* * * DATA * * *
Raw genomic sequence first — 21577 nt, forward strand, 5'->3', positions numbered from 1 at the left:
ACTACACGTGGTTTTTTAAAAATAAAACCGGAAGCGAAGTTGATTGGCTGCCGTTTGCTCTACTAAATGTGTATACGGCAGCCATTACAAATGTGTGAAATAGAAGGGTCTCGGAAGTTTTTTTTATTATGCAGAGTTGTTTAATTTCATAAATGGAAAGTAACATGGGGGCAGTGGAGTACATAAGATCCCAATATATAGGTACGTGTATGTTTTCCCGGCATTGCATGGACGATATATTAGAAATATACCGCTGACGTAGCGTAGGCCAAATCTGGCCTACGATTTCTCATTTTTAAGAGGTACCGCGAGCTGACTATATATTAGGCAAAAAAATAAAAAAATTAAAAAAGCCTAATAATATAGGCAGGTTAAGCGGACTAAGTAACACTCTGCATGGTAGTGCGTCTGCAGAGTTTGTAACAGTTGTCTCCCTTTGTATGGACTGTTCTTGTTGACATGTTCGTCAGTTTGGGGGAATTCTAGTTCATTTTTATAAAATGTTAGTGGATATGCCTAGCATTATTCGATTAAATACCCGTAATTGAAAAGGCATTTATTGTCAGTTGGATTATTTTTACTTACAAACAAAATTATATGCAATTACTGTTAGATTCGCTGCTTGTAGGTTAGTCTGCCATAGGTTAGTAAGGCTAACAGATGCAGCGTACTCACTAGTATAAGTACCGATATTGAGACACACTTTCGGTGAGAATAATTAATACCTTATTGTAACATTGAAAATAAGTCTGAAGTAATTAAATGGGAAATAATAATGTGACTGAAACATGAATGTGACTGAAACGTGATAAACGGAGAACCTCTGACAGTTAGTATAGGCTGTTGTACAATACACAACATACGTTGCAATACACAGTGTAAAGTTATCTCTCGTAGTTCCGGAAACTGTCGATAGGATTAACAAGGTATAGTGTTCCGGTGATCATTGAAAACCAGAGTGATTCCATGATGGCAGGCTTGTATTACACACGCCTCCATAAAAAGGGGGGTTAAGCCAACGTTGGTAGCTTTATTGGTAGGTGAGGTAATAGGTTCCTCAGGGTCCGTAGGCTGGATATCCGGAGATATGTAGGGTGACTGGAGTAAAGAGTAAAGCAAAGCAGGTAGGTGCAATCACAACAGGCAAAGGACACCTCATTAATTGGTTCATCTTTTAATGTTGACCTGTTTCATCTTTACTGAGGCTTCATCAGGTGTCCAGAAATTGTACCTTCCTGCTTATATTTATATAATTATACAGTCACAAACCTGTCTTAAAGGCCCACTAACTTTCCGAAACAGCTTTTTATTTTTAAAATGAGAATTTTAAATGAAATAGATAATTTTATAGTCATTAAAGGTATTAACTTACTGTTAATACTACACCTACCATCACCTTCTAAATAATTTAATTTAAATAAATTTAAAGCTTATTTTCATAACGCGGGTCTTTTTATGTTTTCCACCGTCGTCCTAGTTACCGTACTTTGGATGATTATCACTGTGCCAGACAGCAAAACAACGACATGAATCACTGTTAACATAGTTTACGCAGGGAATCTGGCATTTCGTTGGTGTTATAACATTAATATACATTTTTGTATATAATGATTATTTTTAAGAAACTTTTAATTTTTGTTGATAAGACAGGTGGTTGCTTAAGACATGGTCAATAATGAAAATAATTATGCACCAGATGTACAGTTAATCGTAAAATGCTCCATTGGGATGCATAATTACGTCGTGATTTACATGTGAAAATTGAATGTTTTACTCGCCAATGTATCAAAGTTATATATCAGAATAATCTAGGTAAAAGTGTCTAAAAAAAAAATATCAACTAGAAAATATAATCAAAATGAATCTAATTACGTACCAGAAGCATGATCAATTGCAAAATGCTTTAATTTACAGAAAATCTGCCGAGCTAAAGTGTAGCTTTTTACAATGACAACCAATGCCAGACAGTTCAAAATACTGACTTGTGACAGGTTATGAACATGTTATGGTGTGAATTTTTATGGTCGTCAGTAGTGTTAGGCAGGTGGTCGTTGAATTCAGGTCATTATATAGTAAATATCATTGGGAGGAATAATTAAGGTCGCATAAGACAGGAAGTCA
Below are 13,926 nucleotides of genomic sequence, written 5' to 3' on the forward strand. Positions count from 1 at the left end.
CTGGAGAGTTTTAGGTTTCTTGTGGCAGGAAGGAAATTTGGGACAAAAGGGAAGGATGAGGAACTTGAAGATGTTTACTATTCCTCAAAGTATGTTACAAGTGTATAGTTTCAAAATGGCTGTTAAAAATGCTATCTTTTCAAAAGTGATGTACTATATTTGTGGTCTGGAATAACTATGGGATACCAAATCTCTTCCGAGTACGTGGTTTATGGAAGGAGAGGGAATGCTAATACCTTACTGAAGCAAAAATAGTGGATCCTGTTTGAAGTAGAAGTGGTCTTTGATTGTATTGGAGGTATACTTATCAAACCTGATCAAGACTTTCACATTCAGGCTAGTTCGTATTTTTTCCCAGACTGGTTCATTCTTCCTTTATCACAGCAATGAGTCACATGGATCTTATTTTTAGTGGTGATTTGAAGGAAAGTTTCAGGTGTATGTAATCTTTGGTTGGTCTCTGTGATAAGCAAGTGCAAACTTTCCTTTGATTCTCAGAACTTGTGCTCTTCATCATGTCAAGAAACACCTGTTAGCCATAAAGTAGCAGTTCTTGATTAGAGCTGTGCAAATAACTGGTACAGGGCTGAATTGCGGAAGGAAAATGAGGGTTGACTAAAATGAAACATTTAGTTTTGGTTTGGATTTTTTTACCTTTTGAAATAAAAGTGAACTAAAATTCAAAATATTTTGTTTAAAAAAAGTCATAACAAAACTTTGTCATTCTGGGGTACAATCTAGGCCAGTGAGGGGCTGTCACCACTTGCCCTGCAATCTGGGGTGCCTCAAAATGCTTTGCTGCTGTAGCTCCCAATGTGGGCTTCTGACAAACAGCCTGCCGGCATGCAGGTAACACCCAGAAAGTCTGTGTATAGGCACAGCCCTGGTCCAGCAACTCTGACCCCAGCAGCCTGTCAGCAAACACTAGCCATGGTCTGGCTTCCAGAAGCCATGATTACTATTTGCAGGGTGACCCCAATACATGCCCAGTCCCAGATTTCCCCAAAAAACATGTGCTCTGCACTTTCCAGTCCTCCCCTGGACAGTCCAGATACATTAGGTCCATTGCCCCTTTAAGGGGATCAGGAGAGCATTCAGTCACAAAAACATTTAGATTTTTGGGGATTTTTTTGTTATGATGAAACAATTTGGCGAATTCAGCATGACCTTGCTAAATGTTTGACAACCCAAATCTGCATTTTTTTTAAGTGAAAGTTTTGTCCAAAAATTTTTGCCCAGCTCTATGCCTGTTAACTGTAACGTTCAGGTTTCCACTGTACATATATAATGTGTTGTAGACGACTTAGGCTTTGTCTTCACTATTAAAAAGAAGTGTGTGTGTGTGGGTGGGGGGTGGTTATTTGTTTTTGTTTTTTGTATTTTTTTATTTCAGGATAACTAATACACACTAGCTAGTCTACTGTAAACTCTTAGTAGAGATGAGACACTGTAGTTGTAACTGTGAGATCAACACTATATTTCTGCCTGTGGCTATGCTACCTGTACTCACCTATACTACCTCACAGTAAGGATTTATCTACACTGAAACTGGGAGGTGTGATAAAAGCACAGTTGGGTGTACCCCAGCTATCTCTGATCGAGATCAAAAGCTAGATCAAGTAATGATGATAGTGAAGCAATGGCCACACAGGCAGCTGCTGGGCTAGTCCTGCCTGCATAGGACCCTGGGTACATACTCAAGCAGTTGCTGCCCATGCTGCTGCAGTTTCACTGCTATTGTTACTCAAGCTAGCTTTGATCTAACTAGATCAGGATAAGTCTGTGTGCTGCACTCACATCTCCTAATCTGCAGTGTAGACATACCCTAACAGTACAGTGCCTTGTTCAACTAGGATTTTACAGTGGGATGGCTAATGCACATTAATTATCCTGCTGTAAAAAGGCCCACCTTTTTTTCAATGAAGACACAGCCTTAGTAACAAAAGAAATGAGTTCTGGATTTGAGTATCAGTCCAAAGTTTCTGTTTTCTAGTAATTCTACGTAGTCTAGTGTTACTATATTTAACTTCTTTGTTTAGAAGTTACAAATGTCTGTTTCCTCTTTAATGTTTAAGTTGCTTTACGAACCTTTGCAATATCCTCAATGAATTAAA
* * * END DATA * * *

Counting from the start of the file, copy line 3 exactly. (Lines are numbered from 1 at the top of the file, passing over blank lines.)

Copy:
Below are 13,926 nucleotides of genomic sequence, written 5' to 3' on the forward strand. Positions count from 1 at the left end.